—  Exil  —

Between Taha Siddiqui and « The Dissident Club », a successful story (2/2)

- 22 décembre 2023
Taha Pakistani exiled Journalist in front of his club in Paris. @ Lailuma Sadid.

In Paris, the "Dissident Club" hosts various forms of political activism, debates, roundtable discussions, documentary screenings, and political art exhibitions.

Taha Siddiqui is an award-winning journalist and the author of the comic book entitled « Dissident Club ». He was kidnapped by armed men in Islamabad, Pakistan, in 2018.

Siddiqui received the Albert Londres Prize in 2014, France’s highest journalism award, for his reporting on the risks faced by health workers delivering polio vaccines in areas where extremist groups are active.

The comic book contains 264 pages, including illustrations. Siddiqui pointed out that his father believed that any depictions of the human body were « not allowed in Islam », which posed another challenge for him.

Fell in love with a Shia woman

In his book, Siddiqui discusses various aspects of his life, including his upbringing in a conservative religious family and environment that shaped his beliefs, which led him to renounce Islam.

During his journalism career, Siddiqui fell in love with a Shia woman. However, their religious differences – he as Sunni and she as Shia – stymied their relationship. Marrying her proved impossible due to their conflicting backgrounds.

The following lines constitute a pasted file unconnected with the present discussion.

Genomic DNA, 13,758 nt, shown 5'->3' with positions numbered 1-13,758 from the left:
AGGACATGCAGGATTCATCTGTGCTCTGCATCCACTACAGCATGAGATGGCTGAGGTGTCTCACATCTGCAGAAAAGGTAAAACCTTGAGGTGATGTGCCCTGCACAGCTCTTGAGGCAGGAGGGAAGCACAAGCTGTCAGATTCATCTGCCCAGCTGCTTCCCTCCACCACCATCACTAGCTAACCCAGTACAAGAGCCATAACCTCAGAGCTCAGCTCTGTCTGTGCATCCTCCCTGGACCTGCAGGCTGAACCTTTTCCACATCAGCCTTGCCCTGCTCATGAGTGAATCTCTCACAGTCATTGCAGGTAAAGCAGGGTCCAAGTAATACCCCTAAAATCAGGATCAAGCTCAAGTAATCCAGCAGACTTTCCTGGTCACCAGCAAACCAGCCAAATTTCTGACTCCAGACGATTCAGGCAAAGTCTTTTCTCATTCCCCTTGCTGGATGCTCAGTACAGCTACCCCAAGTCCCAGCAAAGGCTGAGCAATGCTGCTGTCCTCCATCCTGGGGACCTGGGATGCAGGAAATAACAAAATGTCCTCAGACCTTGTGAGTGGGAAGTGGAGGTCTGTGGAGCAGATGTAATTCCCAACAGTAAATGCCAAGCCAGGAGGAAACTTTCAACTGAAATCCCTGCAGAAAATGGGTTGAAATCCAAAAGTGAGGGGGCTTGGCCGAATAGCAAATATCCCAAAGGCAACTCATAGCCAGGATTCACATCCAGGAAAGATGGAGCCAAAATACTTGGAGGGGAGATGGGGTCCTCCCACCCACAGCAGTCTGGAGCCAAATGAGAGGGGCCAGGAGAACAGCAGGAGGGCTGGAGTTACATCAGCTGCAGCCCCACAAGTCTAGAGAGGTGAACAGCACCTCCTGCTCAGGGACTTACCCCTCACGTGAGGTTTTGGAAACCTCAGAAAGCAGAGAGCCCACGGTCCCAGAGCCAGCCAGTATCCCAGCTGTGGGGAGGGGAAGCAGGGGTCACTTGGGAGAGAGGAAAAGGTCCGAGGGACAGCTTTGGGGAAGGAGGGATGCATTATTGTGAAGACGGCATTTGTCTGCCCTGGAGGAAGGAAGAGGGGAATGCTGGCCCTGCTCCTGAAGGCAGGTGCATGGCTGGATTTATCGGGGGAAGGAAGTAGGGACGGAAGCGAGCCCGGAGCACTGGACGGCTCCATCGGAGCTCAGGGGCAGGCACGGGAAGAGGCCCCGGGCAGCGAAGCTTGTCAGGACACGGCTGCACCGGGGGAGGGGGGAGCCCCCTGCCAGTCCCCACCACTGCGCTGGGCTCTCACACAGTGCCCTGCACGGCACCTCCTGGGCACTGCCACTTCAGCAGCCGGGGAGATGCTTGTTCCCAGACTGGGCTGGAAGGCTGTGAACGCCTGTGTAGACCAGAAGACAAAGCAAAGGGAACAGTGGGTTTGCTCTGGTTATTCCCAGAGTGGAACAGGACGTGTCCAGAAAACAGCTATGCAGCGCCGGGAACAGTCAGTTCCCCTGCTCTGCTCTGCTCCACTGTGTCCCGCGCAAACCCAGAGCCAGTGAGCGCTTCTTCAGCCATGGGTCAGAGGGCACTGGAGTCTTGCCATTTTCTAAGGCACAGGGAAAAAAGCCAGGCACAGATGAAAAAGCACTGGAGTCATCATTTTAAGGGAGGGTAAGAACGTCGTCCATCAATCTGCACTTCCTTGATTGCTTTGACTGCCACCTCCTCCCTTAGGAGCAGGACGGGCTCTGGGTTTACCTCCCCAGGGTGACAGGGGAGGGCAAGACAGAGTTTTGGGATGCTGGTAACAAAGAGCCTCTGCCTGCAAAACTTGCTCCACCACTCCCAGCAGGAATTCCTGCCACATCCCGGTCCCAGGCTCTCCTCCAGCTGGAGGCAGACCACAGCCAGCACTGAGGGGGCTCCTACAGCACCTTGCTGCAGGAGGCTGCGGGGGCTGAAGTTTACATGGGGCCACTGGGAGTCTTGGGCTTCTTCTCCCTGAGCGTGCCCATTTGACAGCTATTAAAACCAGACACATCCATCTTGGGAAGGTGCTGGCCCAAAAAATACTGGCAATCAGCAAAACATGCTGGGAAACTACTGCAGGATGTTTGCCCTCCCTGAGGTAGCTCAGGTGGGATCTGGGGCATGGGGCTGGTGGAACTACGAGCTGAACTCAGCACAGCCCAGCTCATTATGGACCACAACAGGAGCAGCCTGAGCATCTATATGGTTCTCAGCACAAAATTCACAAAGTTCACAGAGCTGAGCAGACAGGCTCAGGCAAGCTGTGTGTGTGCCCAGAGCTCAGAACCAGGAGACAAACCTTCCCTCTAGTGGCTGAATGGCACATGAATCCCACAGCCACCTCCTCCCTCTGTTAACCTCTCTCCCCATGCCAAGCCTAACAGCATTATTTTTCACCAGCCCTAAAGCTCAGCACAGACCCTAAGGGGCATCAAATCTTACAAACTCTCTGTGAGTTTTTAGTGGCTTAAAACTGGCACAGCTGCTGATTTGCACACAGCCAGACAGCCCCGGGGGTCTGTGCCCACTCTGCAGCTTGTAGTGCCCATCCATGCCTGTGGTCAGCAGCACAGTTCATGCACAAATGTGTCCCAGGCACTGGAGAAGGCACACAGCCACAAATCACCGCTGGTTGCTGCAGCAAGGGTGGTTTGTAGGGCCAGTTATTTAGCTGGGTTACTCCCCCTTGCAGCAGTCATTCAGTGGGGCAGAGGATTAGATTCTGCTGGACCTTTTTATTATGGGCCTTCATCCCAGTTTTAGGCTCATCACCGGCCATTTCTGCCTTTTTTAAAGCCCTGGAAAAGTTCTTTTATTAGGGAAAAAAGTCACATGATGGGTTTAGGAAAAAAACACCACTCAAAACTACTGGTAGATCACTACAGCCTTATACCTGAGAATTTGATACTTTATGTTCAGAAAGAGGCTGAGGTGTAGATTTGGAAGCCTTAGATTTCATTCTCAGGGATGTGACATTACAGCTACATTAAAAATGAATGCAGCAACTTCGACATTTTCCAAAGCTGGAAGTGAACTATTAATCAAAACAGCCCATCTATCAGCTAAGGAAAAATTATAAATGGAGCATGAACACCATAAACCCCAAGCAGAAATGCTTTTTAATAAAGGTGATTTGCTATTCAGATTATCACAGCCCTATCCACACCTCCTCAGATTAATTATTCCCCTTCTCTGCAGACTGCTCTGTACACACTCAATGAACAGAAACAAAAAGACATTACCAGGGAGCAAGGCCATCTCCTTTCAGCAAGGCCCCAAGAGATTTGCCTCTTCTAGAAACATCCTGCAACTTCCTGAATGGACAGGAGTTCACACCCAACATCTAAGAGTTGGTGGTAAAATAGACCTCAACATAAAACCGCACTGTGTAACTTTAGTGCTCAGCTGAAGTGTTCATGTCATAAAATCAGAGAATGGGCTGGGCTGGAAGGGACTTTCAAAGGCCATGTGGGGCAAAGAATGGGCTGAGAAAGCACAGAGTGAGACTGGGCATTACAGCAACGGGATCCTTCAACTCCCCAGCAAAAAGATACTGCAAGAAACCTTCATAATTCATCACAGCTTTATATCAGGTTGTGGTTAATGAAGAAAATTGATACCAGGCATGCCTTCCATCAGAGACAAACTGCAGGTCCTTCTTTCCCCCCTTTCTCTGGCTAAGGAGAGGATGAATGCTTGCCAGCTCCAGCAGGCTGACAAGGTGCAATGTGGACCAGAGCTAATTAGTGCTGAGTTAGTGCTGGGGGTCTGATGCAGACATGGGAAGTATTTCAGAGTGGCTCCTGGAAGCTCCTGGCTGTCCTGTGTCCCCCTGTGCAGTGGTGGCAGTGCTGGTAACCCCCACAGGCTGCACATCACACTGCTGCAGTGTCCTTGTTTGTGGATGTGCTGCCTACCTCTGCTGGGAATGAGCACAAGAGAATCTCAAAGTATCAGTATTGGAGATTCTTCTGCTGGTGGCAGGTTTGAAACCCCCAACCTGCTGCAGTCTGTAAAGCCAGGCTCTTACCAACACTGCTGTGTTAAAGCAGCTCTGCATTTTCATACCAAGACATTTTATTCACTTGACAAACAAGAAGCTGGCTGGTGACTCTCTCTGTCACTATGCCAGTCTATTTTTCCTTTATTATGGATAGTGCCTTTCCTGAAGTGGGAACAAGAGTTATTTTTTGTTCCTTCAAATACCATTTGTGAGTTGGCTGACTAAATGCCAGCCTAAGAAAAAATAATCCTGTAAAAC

This book has two parts, one about his failed kidnapping, and the second part focusing on Siddiqui’s love story, documenting his affection for the Shia woman. Despite being fellow Muslims, societal norms and family opposition hindered their union.

One of the book’s significant themes is their love story, as Siddiqui recounts his feelings for his intended spouse. He blames his father and society for not accepting marriages between Shia and Sunni individuals, preventing him from marrying his dream wife.

The division between Sunni and Shia sects prompted Siddiqui to question his religion and beliefs. He realised he needed to change himself, as societal pressures in Pakistan, including family, school, and media, influenced him significantly.

The breakup with his lover had a profound psychological and emotional impact on Siddiqui’s life. He refers to it as an « unsuccessful love story”.

In one of the book’s pages, a cartoon illustrates an armed man who caught his attention, signifying a significant event in his life.

A new life began

Siddiqui is now married to another Pakistani journalist and resides in Paris with their ten-year-old son. Although his journalism career in Pakistan came to an end, a new life began with the « Dissident Club ».

He owns a café with the same name, The Dissident Club, which serves as a place where politicians, journalists, and intellectuals can freely engage in discussions.

Pakistani exiled Journalist inside his « Dissident Club » in Paris talking with the customer about beer. @ Lailuma Sadid.

Transitioning from Islamabad to Paris, Siddiqui acknowledges the difficulties of starting a new life as a refugee, including becoming homeless, jobless, losing family, and facing psychological challenges.

Being a journalist and a refugee simultaneously posed language barriers in his new country. Unable to work as a journalist due to a lack of French proficiency, he opened « The Dissident Club » (NDLR : 58 Rue Richer, 75009 Paris, France).